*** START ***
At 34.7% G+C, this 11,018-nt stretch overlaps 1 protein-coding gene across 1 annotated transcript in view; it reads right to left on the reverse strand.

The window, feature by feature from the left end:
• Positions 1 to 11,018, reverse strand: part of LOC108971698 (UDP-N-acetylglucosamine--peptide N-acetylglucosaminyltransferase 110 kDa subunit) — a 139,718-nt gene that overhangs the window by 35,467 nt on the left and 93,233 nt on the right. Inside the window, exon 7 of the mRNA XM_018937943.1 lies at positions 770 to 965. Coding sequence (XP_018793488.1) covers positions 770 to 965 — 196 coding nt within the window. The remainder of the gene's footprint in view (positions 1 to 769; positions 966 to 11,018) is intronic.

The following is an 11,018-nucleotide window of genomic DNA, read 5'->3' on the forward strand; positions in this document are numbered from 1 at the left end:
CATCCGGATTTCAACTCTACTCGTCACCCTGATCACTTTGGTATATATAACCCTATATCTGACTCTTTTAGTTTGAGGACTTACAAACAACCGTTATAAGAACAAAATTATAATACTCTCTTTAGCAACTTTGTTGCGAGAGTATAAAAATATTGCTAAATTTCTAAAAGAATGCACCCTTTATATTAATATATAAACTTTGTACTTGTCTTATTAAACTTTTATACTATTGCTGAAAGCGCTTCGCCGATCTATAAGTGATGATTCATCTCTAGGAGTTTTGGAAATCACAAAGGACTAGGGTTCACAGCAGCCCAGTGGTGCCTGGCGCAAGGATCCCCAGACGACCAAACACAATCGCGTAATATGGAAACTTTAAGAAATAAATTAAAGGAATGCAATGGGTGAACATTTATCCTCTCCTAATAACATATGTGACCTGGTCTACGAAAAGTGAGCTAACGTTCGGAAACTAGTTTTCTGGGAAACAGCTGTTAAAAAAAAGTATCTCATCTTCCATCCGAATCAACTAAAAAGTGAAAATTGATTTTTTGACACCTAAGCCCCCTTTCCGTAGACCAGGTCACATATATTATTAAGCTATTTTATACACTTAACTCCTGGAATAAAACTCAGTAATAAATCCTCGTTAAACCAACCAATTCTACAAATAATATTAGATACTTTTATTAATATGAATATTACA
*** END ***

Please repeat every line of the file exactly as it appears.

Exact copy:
At 34.7% G+C, this 11,018-nt stretch overlaps 1 protein-coding gene across 1 annotated transcript in view; it reads right to left on the reverse strand.

The window, feature by feature from the left end:
• Positions 1 to 11,018, reverse strand: part of LOC108971698 (UDP-N-acetylglucosamine--peptide N-acetylglucosaminyltransferase 110 kDa subunit) — a 139,718-nt gene that overhangs the window by 35,467 nt on the left and 93,233 nt on the right. Inside the window, exon 7 of the mRNA XM_018937943.1 lies at positions 770 to 965. Coding sequence (XP_018793488.1) covers positions 770 to 965 — 196 coding nt within the window. The remainder of the gene's footprint in view (positions 1 to 769; positions 966 to 11,018) is intronic.

The following is an 11,018-nucleotide window of genomic DNA, read 5'->3' on the forward strand; positions in this document are numbered from 1 at the left end:
CATCCGGATTTCAACTCTACTCGTCACCCTGATCACTTTGGTATATATAACCCTATATCTGACTCTTTTAGTTTGAGGACTTACAAACAACCGTTATAAGAACAAAATTATAATACTCTCTTTAGCAACTTTGTTGCGAGAGTATAAAAATATTGCTAAATTTCTAAAAGAATGCACCCTTTATATTAATATATAAACTTTGTACTTGTCTTATTAAACTTTTATACTATTGCTGAAAGCGCTTCGCCGATCTATAAGTGATGATTCATCTCTAGGAGTTTTGGAAATCACAAAGGACTAGGGTTCACAGCAGCCCAGTGGTGCCTGGCGCAAGGATCCCCAGACGACCAAACACAATCGCGTAATATGGAAACTTTAAGAAATAAATTAAAGGAATGCAATGGGTGAACATTTATCCTCTCCTAATAACATATGTGACCTGGTCTACGAAAAGTGAGCTAACGTTCGGAAACTAGTTTTCTGGGAAACAGCTGTTAAAAAAAAGTATCTCATCTTCCATCCGAATCAACTAAAAAGTGAAAATTGATTTTTTGACACCTAAGCCCCCTTTCCGTAGACCAGGTCACATATATTATTAAGCTATTTTATACACTTAACTCCTGGAATAAAACTCAGTAATAAATCCTCGTTAAACCAACCAATTCTACAAATAATATTAGATACTTTTATTAATATGAATATTACA